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What is TMJ, and Why Does It Hurt?

 

The temporomandibular joints (TMJ) and the surrounding muscles can become a source or head, neck, face, tooth, eye, and/or ear pain. This is specifically referred to as temporomandibular joint dysfunction (TMD).

The right and left TMJs connect the mandible to the temporal bone.

 What Causes TMD?

Researchers agree that TMD falls into three categories:

  1. Myofascial pain—discomfort or pain in the muscles of the jaw, neck, or shoulders.
  2. A dislocated jaw or displaced disc.
  3. Degenerative joint disease— osteoarthritis and inflammation in the jaw joint.

Sudden injury to the jaw can be a cause of TMD.  The joint can be sprained with joint swelling and spasm of the surrounding muscles.  Yet most cases of TMD begin slowly. These chronic cases involving restricted jaw motion also result in alteration of the jaw stability mechanics.

Emotional stress can exacerbate TMD, as well. Stress shows up in the body in many different ways.  The jaw clenching muscles and breathing muscles of the neck are most often effected. The stressful muscle patterns are not necessarily causing the problem but are symptomatic of an underlying muscle imbalance.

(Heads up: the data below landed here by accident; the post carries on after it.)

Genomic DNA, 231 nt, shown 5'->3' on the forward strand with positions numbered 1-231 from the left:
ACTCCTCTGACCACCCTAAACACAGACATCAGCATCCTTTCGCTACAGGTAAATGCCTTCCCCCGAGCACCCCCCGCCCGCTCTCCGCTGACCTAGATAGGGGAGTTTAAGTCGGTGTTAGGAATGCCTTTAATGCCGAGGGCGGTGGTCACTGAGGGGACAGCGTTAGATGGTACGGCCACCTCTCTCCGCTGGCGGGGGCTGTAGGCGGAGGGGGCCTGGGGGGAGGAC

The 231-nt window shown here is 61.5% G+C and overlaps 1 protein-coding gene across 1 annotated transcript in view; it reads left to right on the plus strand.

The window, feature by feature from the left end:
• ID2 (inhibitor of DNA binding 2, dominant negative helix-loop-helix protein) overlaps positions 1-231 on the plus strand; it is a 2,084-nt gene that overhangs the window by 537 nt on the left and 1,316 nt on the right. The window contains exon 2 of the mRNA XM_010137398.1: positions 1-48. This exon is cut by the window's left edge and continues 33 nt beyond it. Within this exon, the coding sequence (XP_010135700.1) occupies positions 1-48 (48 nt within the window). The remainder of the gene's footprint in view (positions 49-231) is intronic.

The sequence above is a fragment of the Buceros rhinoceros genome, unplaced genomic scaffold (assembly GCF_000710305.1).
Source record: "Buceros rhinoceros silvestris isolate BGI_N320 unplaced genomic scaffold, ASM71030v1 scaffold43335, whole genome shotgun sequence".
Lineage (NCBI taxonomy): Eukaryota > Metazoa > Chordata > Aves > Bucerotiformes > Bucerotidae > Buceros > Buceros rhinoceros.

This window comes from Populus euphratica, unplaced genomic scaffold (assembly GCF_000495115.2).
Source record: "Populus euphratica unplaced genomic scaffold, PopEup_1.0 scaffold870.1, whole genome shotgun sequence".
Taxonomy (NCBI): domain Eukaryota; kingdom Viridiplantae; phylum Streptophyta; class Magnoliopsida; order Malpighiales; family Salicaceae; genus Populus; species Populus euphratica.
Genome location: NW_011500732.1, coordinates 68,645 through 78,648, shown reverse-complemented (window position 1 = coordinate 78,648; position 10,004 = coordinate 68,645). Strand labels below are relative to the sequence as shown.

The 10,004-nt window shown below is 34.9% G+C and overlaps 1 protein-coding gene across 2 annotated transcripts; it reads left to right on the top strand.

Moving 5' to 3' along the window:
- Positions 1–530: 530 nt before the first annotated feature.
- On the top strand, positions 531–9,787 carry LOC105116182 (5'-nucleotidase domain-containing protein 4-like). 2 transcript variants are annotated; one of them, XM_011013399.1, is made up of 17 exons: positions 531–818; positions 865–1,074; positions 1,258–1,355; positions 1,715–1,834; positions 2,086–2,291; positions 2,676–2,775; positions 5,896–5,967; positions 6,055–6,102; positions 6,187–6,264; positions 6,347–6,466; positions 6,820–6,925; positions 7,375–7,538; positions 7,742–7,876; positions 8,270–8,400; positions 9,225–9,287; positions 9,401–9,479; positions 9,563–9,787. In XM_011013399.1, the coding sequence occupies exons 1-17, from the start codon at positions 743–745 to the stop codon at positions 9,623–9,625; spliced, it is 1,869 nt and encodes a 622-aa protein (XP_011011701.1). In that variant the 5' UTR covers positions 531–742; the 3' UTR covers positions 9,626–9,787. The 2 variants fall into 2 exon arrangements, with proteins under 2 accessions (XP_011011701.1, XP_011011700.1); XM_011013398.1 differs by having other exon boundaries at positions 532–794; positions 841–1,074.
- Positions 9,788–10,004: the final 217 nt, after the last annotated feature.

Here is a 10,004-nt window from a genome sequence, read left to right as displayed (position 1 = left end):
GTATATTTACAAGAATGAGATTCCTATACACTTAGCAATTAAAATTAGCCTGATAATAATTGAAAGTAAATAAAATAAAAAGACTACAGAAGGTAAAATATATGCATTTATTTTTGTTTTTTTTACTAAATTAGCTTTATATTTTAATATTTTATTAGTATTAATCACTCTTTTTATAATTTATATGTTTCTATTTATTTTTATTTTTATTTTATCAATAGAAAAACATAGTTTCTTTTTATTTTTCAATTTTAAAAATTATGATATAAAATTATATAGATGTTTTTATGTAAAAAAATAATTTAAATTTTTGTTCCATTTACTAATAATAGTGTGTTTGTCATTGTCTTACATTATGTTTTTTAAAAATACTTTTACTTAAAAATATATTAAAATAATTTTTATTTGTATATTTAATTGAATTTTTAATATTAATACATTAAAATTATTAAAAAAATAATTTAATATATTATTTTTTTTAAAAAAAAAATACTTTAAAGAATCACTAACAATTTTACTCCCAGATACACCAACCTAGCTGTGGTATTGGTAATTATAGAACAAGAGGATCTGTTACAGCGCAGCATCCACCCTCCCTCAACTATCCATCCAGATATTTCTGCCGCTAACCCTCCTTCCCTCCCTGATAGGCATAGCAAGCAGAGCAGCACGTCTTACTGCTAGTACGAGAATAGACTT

To help diagnose your TMD, your doctor of chiropractic (DC) at Cole Pain Therapy Group may ask you to open and close your mouth while monitoring the motion of the jaw joint and the balance of the muscles. Your DC can also look for signs of inflammation and other abnormalities resulting in head/face pain.

If you have TMD, your doctor may recommend chiropractic manipulation, myofasical release, massage, and special exercises.  Rehabilitative management of TMD is an excellent and conservative treatment option.

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